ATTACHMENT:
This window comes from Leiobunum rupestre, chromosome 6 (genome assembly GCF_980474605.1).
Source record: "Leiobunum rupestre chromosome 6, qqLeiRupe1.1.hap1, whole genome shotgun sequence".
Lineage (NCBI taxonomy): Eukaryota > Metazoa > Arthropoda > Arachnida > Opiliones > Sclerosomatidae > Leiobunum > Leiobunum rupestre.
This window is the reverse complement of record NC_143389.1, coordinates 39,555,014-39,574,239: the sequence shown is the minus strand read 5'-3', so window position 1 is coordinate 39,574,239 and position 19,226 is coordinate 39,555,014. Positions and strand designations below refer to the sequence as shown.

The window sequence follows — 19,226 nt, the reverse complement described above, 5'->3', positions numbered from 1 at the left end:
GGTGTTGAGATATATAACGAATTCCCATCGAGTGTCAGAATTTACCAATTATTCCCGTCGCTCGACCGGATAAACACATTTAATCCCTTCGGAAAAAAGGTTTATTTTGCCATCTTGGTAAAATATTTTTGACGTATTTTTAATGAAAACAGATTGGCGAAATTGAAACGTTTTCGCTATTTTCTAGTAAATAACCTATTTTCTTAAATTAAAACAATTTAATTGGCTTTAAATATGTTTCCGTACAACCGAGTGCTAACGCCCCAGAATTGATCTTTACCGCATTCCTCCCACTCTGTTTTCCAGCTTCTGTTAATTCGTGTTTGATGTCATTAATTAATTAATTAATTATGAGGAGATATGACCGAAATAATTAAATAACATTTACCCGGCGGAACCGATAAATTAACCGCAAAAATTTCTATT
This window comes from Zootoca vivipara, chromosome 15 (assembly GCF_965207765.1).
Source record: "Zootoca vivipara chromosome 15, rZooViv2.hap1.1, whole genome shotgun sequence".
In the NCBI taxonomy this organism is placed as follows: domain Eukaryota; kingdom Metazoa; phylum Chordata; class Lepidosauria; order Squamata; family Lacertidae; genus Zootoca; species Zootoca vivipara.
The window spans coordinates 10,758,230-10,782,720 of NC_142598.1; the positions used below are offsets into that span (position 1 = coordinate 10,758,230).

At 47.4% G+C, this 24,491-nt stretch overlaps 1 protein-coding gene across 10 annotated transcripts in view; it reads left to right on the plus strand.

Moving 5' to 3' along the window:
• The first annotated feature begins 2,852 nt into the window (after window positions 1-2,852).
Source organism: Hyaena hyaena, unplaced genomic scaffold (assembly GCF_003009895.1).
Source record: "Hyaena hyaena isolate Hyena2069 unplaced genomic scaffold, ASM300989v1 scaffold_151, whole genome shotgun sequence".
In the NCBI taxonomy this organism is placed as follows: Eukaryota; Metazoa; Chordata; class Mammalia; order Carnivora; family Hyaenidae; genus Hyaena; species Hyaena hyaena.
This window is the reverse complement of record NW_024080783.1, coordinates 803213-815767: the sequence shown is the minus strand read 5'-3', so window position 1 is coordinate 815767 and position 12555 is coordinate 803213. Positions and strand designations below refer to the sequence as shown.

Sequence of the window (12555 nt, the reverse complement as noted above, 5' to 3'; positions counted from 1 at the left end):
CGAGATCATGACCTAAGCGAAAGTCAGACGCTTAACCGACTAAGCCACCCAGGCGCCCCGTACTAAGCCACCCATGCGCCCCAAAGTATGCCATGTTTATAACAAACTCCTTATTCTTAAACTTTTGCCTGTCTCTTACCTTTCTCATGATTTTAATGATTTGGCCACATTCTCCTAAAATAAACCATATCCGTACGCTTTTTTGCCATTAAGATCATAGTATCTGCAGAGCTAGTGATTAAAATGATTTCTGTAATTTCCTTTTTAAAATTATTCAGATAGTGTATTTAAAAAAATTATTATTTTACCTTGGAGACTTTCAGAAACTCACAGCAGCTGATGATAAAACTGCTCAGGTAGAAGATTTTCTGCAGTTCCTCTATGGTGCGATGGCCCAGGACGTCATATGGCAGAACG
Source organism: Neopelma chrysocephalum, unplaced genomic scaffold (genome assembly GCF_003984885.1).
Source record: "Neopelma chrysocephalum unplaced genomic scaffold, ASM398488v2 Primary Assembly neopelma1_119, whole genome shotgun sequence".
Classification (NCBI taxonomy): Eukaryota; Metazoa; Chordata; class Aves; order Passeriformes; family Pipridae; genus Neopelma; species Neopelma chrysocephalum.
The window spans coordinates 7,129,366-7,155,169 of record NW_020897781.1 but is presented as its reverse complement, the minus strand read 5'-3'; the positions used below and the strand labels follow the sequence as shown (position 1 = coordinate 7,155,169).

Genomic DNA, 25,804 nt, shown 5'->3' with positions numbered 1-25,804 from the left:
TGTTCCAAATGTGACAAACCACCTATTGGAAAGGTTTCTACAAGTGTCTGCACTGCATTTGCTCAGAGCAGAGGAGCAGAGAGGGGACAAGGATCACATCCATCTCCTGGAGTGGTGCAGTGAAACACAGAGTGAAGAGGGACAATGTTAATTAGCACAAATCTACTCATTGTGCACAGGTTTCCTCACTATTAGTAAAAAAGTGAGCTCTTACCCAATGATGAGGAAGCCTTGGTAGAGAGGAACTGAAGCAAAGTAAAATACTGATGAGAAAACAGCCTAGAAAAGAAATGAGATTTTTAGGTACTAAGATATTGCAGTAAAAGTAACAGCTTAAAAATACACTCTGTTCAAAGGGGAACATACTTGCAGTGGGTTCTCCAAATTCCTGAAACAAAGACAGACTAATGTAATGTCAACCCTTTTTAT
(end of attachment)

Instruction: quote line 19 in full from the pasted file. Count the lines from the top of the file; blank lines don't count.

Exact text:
CGAGATCATGACCTAAGCGAAAGTCAGACGCTTAACCGACTAAGCCACCCAGGCGCCCCGTACTAAGCCACCCATGCGCCCCAAAGTATGCCATGTTTATAACAAACTCCTTATTCTTAAACTTTTGCCTGTCTCTTACCTTTCTCATGATTTTAATGATTTGGCCACATTCTCCTAAAATAAACCATATCCGTACGCTTTTTTGCCATTAAGATCATAGTATCTGCAGAGCTAGTGATTAAAATGATTTCTGTAATTTCCTTTTTAAAATTATTCAGATAGTGTATTTAAAAAAATTATTATTTTACCTTGGAGACTTTCAGAAACTCACAGCAGCTGATGATAAAACTGCTCAGGTAGAAGATTTTCTGCAGTTCCTCTATGGTGCGATGGCCCAGGACGTCATATGGCAGAACG